Many research efforts have been made to mine causality from text corpus with complex sentence structures in the books or newspapers. In Causal-TimeBank [7] authors introduced ”CLINK” and ”C-SIGNAL” tag to mark events causal relation and causal signals respectively based on specific templates (e.g.,  ”A happened because of B”). Q. Do et al. [8] collected 25 newswire articles from CNN in 2010 and released event causality dataset that provides relatively dense causal annotations. Recently, Q. Do et al. improved the annotation method and implemented joint reasoning for causal and temporal relations [9]

. However, the volume of textual data in the wild, e.g., on the web, is much larger than that in books and newspapers. With the help of mobile technologies, people tend to express personal opinions and record memorable moments on the web, which have become a rich source of causality, consequently. There is a huge demand to investigate an approach for mining both explicit and implicit causality from web text. Despite the success of existing studies on extracting explicit causality, there are few reasons why most existing works cannot be directly applied into causality mining on the web text where a large number of implicit causality cases exist. First, most public datasets for causality mining are collected from books and newspaper where the language expressions are more formal and less diverse than the textual data on the web. Second, it would make the perception of causality incomplete because the existing works mainly focus on explicit causal relations that are expressed by intra-sentence or inter-sentence connectives, without considering ambiguous and implicit cases. Implicit commonsense causality can be expressed by a simple sentence structure without any connectives: for example, ”got wet” is the cause of ”fever” in Example 1 has no connectives assisting detect causality, while there are explicit connectives (i.e. ”since” and ”result”) in Example 2 to benefit complex causality detection.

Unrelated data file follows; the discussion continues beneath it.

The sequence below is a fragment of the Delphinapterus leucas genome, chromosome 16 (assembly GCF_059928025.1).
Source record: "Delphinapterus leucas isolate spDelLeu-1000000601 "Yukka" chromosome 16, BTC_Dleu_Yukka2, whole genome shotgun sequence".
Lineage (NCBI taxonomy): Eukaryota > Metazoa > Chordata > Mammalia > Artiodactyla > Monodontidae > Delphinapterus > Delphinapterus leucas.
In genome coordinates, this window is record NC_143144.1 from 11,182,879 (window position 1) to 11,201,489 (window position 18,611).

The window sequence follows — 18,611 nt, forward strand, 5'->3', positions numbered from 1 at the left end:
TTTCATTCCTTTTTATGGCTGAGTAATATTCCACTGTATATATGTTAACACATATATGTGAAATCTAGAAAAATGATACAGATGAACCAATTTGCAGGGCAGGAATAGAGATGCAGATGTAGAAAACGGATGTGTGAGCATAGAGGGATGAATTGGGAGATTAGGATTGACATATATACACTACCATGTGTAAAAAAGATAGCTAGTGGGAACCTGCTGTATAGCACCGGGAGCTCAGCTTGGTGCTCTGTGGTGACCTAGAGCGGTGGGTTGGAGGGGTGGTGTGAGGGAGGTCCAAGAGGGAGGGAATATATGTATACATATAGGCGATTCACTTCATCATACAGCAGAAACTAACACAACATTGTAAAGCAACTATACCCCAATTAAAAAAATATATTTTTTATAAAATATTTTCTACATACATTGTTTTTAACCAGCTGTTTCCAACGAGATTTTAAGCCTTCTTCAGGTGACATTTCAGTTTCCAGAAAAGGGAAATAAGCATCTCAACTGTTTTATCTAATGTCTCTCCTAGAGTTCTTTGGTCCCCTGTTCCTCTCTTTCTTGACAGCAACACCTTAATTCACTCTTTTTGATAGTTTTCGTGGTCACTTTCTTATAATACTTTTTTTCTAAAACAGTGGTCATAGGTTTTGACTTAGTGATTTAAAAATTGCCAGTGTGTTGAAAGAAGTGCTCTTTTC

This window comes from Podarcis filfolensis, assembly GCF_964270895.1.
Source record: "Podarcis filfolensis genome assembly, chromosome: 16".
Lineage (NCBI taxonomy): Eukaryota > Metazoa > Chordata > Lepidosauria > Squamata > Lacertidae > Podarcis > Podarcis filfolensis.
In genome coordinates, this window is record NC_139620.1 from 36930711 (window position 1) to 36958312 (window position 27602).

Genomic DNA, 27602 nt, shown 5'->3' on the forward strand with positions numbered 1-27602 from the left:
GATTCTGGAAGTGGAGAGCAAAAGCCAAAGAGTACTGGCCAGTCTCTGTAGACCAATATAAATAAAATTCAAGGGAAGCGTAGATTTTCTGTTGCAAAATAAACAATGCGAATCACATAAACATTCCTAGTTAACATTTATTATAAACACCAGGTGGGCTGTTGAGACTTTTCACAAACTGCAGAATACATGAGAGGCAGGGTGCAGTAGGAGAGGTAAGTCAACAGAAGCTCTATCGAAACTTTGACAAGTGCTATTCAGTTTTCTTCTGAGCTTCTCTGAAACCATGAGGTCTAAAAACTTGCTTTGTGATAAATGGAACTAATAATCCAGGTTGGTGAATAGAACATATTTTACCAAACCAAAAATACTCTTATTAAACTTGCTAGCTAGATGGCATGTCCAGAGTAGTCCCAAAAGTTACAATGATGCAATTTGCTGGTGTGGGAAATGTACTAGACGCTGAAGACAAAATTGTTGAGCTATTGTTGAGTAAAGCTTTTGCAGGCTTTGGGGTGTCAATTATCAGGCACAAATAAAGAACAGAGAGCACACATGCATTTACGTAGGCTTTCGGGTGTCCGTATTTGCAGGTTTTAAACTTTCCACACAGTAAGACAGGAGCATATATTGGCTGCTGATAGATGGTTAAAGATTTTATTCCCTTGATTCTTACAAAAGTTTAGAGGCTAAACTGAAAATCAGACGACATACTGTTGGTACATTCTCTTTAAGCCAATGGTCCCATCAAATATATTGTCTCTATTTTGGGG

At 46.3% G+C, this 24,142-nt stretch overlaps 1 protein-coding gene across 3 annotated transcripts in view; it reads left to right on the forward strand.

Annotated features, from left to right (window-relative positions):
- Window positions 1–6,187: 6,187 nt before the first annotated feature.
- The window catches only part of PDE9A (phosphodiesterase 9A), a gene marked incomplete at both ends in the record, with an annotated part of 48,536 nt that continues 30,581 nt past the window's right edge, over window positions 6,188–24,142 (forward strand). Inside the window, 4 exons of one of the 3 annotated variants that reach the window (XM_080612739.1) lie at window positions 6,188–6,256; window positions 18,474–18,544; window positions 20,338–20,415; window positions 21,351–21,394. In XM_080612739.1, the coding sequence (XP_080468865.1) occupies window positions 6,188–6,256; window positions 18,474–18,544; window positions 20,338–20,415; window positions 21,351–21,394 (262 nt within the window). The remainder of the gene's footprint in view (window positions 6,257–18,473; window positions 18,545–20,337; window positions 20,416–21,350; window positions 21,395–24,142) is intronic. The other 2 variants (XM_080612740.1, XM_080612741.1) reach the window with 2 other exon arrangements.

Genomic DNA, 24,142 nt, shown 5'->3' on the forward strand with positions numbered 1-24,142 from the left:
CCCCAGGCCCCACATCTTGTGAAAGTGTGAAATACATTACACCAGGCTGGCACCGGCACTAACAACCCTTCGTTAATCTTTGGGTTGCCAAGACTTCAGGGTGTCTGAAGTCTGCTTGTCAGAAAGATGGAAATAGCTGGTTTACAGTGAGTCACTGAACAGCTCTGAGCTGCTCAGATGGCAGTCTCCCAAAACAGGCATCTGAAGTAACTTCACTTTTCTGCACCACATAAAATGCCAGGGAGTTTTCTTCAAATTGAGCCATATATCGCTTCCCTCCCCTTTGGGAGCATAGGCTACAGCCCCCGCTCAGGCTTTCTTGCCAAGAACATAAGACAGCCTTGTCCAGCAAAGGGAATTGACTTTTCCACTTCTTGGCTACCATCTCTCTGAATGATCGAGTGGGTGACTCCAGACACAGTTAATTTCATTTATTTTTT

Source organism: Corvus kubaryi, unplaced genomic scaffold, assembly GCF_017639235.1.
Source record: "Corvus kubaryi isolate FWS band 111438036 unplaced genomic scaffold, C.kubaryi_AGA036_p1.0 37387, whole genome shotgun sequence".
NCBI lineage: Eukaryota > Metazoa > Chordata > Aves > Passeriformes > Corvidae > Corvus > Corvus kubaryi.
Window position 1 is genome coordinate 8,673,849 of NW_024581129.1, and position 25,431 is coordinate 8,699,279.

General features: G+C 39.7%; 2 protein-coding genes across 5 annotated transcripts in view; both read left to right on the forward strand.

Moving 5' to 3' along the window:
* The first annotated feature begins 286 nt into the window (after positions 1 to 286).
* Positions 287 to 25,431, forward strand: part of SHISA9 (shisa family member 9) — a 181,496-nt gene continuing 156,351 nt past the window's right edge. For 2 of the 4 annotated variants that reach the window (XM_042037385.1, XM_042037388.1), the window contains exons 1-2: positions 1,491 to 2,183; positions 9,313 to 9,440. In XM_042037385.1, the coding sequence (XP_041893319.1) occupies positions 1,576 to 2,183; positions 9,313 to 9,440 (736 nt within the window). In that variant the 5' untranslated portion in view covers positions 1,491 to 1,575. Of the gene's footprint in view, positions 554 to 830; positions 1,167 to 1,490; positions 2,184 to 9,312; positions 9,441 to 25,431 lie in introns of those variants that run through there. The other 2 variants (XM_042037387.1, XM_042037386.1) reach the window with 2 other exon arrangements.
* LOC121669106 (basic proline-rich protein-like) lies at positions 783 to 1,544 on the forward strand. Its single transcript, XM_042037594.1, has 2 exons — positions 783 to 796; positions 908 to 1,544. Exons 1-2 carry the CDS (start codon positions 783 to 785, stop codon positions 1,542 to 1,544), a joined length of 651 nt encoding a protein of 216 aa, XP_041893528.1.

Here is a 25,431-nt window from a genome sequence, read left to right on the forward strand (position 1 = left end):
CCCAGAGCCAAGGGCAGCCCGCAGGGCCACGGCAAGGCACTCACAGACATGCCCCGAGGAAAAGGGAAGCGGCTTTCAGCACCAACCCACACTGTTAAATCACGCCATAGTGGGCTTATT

Example 1 I got wet during the day and came home with a fever at night.

Example 2 Since computers merely execute the instructions they are given, bugs are nearly always the result of programmer error or an oversight made in the program’s design.

Normally, causality mining is divided into two sequential tasks: causality detection and cause-effect pair extraction. When dealing with large-scale web text, detecting causalities by specific classifiers with relational reasoning capacity is a pre-step of extracting cause-effect pairs. The performance of causality mining largely depends on how well the detection is performed. In this paper, we mainly focus on the detection step. This procedure can overcome the weakness of manual templates that hardly cover the linguistic variations of explicit causality expressions. It could help build a causality dataset with various expressions for extraction, which results in much less model complexity. Most existing works on causality detection have two common limitations. First, utilizing linguistic methods, such as part-of-speech (POS) tagging and syntax dependency parsing, to get handcrafted features is labor-intensive and takes ample time. Zhao